When my sister and her husband sold their house recently they couldn’t find anywhere they wanted to buy and — as a stop gap — they rented a house until one they liked came on the market.
Funnily enough, we did exactly the same when we moved to our village and it reminded me how tricky landlords can be sometimes — and how annoying it is when you’re not allowed to change the wall colour or do very much to make the property really feel like home.
So I’ve been having a little think about the things that we can do, to make a rented house feel homely and completely change the look and feel of a room with wallpaper.
Without actually sticking it to the walls.
This first little tutorial shows how to make a circle fan.
I’ve always used shop bought versions of these — to style my products when I photograph them — but when I was looking at one recently, it struck me how easy they’d be to make and how cool they’d look in various patterns, rather than the block colours that they’re usually sold in.
So here we go — super simple and they look a million dollars!
How to make a circle fan
You will need:
Scissors or scalpel (whichever you prefer to use)
Ruler and pencil
1 — Choose your wallpaper! You can use offcuts for smaller circles or for a larger circle you’ll need a decent length.
I used some gorgeous paper from the Great Little Trading Company — Sorbet Spot and Sprinkles — perfect for a little girl’s bedroom. Or a big girl’s she-shed ;)
2 — Cut your paper to size.
I used 4 rectangles of wallpaper per circle. One to make up each quarter of my circle fan.
There’s no hard and fast rule with regards to size but, for mine, I worked to the rule of thumb that each fold was 2cm apart — and I had 13 folds in each quarter segment of my circle fan — so the width of each piece of paper was 26cm.
The height of the paper determines the radius of your circle; more height = a larger circle!
3 — Mark out the 2cm sections along the length of each piece of paper.
If you wanted your folds to be further apart — or closer together — you can change this measurement to suit.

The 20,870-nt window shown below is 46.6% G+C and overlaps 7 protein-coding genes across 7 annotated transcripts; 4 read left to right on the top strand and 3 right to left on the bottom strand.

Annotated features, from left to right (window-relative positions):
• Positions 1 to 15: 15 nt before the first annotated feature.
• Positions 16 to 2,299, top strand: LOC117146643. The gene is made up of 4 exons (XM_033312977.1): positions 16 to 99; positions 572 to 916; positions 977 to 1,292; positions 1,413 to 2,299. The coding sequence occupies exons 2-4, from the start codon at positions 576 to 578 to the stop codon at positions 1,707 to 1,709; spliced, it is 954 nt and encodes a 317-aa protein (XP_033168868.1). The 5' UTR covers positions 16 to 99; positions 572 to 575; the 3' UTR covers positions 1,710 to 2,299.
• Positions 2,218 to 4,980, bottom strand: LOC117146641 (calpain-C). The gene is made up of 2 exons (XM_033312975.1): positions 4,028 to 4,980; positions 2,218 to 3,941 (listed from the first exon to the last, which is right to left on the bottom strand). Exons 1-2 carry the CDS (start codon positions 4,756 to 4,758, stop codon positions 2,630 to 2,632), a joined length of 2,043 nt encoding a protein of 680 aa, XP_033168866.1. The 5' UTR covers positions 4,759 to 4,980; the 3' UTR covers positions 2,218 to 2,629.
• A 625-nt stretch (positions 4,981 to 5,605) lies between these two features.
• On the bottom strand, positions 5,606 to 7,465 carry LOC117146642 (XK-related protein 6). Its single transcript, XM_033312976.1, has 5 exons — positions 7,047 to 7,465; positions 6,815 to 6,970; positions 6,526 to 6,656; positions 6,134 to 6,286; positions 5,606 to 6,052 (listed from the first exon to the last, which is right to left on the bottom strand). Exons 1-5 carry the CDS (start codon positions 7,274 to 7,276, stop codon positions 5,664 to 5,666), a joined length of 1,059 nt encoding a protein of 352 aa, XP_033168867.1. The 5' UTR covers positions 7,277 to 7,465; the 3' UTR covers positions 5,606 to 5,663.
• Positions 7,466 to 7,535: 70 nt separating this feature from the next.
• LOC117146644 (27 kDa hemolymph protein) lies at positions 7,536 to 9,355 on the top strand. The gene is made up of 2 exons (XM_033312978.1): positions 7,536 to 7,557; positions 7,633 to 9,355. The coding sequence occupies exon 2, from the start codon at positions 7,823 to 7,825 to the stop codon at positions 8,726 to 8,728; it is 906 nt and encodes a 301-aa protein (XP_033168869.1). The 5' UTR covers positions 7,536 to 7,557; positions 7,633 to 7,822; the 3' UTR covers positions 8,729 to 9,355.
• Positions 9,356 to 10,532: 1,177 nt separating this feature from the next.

4— Begin to fold the paper— concertina style — every 2cm.
Fold the paper backwards and forwards until you reach the end of the rectangle.
Then do the same with the other three pieces, until you have 4 concertinaed rectangles of paper, of equal size.
5— Next stick the four sections together.
Glue down the right hand edge of your first piece of paper and attach it to the left hand edge of one of the other pieces. Repeat this process until all 4 pieces are glued together, to form one long concertinaed rectangle.
Once you have done this, fold along the lines and pinch one end to create a little fan shape.
6— Pinching down on the one end very tightly, use the nozzle of the glue gun to spread glue on to the end of the paper that you’re holding.
Be really careful when you do this, as the glue is very hot!!
7— Keep hold of the paper, pinching down tightly for a couple of minutes, until the glue has cooled down. After a little while, you’ll be able to touch it with your fingertip — it should feel tacky (a little like blue tack) — then you can pat it down to form a bond over the end of the paper.
Now when you let go of the paper, you’ll see that the circle fan has formed and is nearly complete!
8— To finish off you can use one of two ways, depending on where you’re planning on displaying your circle fan decorations.
If you’re using your circle fans at home you can stick the two edges together with the glue-gun, for a more permanent fix.
But if you’re making them to transport to a wedding or party, for example, you can simply use a paperclip to keep the two sides together. This will ensure that they don’t get bashed or damaged — especially if you’ve made some really large ones.
You can’t see the join from a distance and it means that you can keep them nice and compact, when you’re transporting them.
Simply pinch the two edges together and secure with a paperclip; I used white ones so they’d blend in with the paper.
The paperclip also acts as a hanger for the string, so even if you’ve glued your paper circle fan, use one to hang it up.
Simply thread the string through the paperclip, to the length you’d like the circle fan to hang and that’s it!
Bob’s your uncle.
I’ve also made a quick little film tutorial as I sometimes find that it’s easier to watch someone making something rather than reading written instructions.
Pop along and have a look and please give it a thumbs up if you like it :)